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Changing VATitudes towards admin data methods

Natasha Bance

Having a master’s degree in economics and experience in the telematics industry, you can understand my excitement to put my knowledge to work on economic methods research when the Methodological Research Hub was established earlier in the year.

The Office for National Statistics (ONS) is committed to addressing the strategic recommendations made in the Independent review of UK Economic Statistics by Professor Sir Charles Bean. To help reach these recommendations, a team was formed within the hub to select methods for research and development, to enhance usage of administrative data in economics across ONS.

From our research and initial consultation across the Economic Statistics Group (ESG), a recurring priority was utilising HMRC Value Added Tax (VAT) data, a large and widely applicable dataset offering many opportunities as well as challenges.

As with any administrative source, VAT data are designed for operational purposes. However, the data can be useful for statistical work, as they capture turnover across time, alongside other variables similar to those captured in the Monthly Business Survey. These data have applications across several areas including National Accounts and Gross Domestic Product (GDP) estimates. With a much larger sample size than would be possible with surveys, VAT data enables more granular analysis of industry groupings.

As well as increased coverage of businesses, using the VAT data has numerous other benefits:
• potential to reduce response burden on smaller businesses
• increased frequency of statistics
• more granular financial outputs
• exploration of new opportunities for statistical outputs
• sub-national coverage, Regional GDP

ONS already makes great use of VAT data, with a pipeline in place to ingest regular data from HMRC, compiling a time series of turnovers for businesses. However, whilst there are already well-established methods for cleaning, preparing, and estimating using business survey data, the methods need to be adapted to be suitable for usage on VAT data.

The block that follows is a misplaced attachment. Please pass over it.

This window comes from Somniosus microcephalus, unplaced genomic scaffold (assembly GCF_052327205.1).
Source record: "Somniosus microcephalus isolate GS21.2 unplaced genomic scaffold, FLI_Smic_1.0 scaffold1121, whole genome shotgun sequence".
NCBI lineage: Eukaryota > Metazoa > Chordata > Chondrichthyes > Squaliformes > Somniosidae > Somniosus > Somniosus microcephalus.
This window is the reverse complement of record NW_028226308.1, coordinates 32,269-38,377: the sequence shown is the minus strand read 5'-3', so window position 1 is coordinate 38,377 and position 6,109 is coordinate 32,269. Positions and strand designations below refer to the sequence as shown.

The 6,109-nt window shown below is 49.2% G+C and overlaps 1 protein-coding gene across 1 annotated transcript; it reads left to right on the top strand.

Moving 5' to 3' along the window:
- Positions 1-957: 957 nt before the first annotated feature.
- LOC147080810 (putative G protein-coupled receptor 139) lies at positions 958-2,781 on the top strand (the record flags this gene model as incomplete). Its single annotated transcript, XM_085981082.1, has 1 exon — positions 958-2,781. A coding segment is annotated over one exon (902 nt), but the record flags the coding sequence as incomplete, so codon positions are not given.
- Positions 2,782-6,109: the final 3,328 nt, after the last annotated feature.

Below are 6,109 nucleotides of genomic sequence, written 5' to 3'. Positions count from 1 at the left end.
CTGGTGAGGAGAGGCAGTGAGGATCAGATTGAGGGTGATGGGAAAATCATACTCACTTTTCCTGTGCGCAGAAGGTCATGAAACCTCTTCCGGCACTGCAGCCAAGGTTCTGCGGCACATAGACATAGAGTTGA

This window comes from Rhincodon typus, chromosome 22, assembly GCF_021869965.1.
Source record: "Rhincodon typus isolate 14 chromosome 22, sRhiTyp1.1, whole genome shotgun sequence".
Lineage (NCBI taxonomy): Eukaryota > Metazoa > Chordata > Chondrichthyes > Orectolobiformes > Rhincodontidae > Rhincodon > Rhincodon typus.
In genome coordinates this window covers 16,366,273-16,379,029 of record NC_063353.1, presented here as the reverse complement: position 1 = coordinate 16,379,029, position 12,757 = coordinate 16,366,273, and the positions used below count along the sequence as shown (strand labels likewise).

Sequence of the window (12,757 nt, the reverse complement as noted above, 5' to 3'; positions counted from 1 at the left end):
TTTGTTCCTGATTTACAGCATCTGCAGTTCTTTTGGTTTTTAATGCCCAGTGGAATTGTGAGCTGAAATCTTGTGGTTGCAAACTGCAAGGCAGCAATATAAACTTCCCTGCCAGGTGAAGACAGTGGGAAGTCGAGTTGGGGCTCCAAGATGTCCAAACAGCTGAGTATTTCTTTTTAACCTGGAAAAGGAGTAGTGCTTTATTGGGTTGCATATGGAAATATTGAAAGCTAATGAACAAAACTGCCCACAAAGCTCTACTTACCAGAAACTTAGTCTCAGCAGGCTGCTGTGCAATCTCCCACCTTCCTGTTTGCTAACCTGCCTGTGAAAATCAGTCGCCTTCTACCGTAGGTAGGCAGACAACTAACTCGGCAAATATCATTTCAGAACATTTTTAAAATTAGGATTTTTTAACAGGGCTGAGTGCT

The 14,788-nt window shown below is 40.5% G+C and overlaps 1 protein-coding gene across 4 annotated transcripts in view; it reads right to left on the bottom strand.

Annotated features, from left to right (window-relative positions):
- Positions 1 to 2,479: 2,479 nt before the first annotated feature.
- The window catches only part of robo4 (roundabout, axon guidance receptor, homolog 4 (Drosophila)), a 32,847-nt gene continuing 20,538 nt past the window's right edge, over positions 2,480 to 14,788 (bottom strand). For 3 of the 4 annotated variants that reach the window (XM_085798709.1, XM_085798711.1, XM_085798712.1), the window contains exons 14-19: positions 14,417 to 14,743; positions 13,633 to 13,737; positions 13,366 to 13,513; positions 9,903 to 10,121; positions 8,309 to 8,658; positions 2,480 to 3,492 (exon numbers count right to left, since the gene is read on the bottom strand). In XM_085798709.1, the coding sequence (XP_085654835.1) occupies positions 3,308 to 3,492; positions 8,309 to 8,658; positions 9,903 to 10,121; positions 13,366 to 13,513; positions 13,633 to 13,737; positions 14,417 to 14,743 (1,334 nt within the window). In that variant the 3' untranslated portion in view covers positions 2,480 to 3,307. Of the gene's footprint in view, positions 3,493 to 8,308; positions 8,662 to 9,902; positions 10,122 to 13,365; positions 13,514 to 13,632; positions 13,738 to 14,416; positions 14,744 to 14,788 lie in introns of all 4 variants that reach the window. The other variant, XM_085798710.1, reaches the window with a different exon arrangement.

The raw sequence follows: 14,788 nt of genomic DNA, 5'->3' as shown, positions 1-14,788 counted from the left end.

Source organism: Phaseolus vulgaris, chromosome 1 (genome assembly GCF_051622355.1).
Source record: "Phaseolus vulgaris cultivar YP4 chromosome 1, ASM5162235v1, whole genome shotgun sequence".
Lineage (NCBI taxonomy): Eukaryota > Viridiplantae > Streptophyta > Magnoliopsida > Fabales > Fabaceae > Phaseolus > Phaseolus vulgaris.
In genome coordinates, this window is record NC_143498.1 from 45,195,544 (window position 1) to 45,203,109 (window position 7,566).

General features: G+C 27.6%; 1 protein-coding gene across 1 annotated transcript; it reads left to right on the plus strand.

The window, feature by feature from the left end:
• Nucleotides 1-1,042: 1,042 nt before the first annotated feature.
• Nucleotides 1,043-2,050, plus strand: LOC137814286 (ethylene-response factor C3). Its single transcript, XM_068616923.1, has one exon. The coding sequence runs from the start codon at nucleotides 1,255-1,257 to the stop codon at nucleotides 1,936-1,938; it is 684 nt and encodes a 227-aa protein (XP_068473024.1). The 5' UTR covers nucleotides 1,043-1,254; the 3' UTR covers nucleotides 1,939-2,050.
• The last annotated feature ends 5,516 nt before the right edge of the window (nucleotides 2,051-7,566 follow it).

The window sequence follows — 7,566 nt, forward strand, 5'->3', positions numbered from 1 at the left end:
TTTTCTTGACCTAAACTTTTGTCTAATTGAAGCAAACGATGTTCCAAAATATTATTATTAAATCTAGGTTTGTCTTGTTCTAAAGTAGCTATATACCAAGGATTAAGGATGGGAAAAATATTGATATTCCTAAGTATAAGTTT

Based on talks with data users across ESG, our economics research team are working with the VAT team to investigate methods for:
data cleaning and automatic editing rules – Identifying and adjusting systematic and reporting errors
improving timeliness of returns – Investigating the impact of delayed returns on accuracy and forecasting for delayed businesses to produce earlier outputs.
calendarisation – Finding a suitable method to adjust quarterly returns to create accurate monthly estimates whilst representing seasonal fluctuations in outputs.

Recent economic shocks from the coronavirus pandemic have brought issues across many statistical outputs, which if incorrectly handled could lead to misreporting. These shocks also highlighted problematic economic conditions for the existing VAT data methodology.
Analysis using the thousand-pound rule, a rule looking for response errors where a value in thousands has been given that should be in whole pounds, found variation in the rate of edits across industry and season, and with an increased edit rate during lockdown periods. These patterns suggest that whilst this rule is generally achieving the desired effect, some improvements can be made to the editing rules for more volatile industries or when under specific economic conditions.

Early analysis using the quarterly pattern rule, a rule which searches for patterns in a businesses’ turnovers that are likely misreported quarterly values, has shown reporting issues are more common than you might expect, and require a trusted methodology to make adjustments so that abnormal patterns don’t affect industry level estimates or misrepresent specific periods.
The consequence of altering the order in which cleaning rules are applied is also of interest, and further work is on-going to examine the overall impact of cleaning methods on the quality and noise effects of ‘true’ and ‘false’ edits.

The team is also exploring use of outlier detection methods in place of editing rules, but from initial methods testing we found the methods unsuitable due to the skew of business turnovers in VAT data.
We are also exploring the application of seasonal autoregressive integrated moving average (S/ARIMA) models as a method of forecasting to enable shorter delays between periods of interest and data releases.

With initial analysis highlighting potential areas for further research and method development, over the coming months my colleagues and I will be working with the VAT team to assist and provide insight for upcoming revisions to the VAT pipeline.

If you would like to know more about the VAT research, or the wider research of the Methodological Research Hub, or if you are interested in collaborating with us, please contact

Tom Tarling
Natasha Bance
Tom Tarling is a methodologist working within the Methodological Research hub. His background is in economics and statistics, with experience in the telematics industry. His current work includes Editing and Imputation methods, and Administrative Data Methods Research.